Dismiss Notice
Join Physics Forums Today!
The friendliest, high quality science and math community on the planet! Everyone who loves science is here!

Energy from single point rather than expectation integral in Full CI calculation?

  1. Oct 10, 2007 #1
    energy from single point rather than expectation integral in Full CI calculation??

    Hi, i guess this is kind of a stupid line of thought...

    if you get a wavefunction, say from a Hartree-Fock calculation, you can find your energy by calculating the expectation value of the hamiltonian.

    well actually for any operator, observables are the eigenvalues of the operator. my question is, if you have a wavefunction (or any eigenvector), why don't you just calculate the operator at a single point, then divide out the eigenvector part to get E?

    For instance, if you have Psi, why solve the integral <Psi | H | Psi >? Why not do something like H(x=0)Psi(x=0) = E Psi(x=0), and solve for E at some convenient point?

    I guess in CI you just get E from a diagonalization, maybe it's a moot point there?

    But in in Hartree Fock you have your orbitals, and you go through this business of calculating an expectation value and get overcount terms and such.

    in general, a molecule is a system of particles (electrons). but you are solving a wave equation for them. it also seems weird that whatever the position of the electrons, the hamiltonian operating on those electrons (parameterized with positions of nuclei, or whatever) gives the exact same energy...if your electrons are all bunched up beside each other, shouldn't the energy be really high at that point?
  2. jcsd
  3. Oct 10, 2007 #2
    i mean, it's a WAVE-function, but it's a function of the positions of the electrons!
  4. Oct 10, 2007 #3
    ok, slow down. first of all, what you are asking has nothing to do with CI or HF, but QM in general.

    the energy is not defined at a point, but rather over all of space as the expectation value of the Hamiltonian. what makes you think otherwise?

    as far as the energy being a function of the electronic coordinates, consider the following. it was proven by Hohenberg and Kohn that is you define an electron density function as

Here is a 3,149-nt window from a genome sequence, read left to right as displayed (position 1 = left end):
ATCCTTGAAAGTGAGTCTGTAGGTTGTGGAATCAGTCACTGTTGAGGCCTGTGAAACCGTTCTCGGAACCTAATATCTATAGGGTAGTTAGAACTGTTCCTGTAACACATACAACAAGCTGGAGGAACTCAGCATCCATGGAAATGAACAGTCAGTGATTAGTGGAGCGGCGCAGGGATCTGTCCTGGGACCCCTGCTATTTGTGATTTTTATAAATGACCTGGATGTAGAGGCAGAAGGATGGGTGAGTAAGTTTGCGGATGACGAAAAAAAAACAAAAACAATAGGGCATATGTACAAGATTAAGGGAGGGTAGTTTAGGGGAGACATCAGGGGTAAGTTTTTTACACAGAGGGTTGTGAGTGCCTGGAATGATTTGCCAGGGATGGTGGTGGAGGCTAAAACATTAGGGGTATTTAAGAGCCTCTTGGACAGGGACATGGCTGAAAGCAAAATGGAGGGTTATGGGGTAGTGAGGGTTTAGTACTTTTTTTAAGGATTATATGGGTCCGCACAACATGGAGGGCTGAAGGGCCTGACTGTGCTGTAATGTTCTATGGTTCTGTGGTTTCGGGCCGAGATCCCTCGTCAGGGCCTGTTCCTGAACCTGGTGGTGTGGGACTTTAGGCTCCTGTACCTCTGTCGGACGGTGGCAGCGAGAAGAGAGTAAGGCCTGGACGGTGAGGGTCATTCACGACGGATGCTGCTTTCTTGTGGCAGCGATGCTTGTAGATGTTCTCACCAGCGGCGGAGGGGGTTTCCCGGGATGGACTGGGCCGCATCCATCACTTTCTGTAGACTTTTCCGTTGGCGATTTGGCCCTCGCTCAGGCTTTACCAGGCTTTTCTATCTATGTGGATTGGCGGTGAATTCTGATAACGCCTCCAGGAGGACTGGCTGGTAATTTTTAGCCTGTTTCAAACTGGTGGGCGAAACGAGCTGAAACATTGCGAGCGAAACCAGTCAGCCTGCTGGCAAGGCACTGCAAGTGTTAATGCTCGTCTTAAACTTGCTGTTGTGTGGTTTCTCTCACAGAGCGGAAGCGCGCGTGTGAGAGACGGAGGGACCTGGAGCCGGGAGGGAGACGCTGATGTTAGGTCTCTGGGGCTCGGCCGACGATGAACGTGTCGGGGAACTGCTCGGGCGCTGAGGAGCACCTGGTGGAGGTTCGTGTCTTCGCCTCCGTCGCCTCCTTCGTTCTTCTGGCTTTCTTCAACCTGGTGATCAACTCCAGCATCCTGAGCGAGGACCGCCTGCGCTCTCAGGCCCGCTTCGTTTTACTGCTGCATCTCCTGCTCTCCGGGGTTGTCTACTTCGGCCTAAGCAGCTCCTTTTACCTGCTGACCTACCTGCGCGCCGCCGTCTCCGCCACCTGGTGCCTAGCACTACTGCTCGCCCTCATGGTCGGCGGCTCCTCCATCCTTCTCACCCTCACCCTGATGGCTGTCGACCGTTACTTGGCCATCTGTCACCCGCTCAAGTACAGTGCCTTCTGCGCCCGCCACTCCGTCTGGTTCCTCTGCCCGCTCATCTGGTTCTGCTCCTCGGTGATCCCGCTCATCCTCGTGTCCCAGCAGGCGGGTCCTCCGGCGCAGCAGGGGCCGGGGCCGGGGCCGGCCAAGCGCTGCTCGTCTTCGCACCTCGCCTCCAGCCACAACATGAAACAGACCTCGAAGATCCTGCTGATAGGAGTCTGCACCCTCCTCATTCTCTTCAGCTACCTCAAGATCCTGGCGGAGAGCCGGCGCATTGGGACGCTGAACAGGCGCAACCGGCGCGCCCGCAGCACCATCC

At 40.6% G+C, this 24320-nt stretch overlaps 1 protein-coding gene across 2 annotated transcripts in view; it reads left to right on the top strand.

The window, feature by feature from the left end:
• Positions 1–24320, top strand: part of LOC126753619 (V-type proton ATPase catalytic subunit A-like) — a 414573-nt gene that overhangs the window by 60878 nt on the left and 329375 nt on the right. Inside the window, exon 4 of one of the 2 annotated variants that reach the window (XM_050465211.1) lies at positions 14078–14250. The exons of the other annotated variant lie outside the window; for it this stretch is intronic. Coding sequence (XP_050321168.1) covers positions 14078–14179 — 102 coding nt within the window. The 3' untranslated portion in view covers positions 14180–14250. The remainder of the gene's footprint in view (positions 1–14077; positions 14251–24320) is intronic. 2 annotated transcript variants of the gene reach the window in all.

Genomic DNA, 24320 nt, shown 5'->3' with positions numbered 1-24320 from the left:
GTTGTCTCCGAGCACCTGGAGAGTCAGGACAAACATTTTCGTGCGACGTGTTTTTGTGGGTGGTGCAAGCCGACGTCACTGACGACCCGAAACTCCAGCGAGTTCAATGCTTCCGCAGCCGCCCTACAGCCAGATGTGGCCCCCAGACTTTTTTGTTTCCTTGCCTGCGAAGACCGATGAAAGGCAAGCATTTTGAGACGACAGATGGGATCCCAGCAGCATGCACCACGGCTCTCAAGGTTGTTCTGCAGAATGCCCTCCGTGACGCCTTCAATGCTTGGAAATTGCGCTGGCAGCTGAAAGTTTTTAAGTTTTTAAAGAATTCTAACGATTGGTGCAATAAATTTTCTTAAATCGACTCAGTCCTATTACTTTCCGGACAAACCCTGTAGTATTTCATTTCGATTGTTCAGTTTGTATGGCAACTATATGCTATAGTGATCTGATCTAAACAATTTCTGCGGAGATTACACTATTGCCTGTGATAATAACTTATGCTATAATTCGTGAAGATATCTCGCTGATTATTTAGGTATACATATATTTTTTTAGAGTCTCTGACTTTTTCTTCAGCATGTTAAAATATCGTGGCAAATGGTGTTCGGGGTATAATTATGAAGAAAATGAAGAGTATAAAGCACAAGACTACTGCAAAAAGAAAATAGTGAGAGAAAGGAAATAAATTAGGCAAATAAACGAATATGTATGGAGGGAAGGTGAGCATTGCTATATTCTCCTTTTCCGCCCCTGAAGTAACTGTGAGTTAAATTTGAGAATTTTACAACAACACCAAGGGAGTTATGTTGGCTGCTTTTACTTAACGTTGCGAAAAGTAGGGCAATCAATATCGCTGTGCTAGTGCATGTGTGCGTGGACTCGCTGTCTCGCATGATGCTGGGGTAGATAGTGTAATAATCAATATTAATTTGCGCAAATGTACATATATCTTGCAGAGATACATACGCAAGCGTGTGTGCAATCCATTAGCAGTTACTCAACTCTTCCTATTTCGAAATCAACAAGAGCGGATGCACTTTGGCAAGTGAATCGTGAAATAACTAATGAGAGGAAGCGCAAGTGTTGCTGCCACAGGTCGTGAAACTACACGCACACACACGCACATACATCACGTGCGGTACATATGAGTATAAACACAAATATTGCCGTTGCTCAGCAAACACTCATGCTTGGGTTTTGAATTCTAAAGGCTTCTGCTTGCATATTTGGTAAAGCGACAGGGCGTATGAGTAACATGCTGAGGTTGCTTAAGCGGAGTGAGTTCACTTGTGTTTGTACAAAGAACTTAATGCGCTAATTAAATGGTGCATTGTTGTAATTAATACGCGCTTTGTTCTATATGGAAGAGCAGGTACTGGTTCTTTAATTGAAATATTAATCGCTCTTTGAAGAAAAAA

[tex]\phi(r_1) = \int dr_2 \int dr_3 ...\int dr_N \psi^*(r_1, r_2, r_3,...,r_N) \psi(r_1, r_2, r_3, ..., r_N)[/tex]

    then there exists a unique functional of [tex]\phi[/tex] that yields the ground state energy, i.e.:

    [tex]E[\phi] = E_0[/tex]

    this leads to DFT (since you seem to be interested in numerical solutions).
  5. Oct 10, 2007 #4
    thanks, quetzal.

    but if you look at just the time-independent equation, HPsi = EPsi, doesn't this hold for every point along Psi? This is why you can write the expectation value as <Psi|H|Psi> = E<Psi|Psi>, ie E is constant for every volume element.

    good point about dft.
  6. Oct 11, 2007 #5
    because that would not be a unique solution, ie.

    what exactly is H(x=0)? remember what you are doing, you are acting an operator (which maps a function onto another function) on an eigenfunction.

    for example, consider the free-particle hamiltonian - you cannot act the derivative operator on a point (you agree that Psi(x=0) would be a point?), it must act on a function.

    perhaps what you mean (and what i was trying to get at with the DFT example) is some sort of fictious local energy function that is useful for the computation. another example is via diffusion quantum monte carlo (see equation 2.58):

Share this great discussion with others via Reddit, Google+, Twitter, or Facebook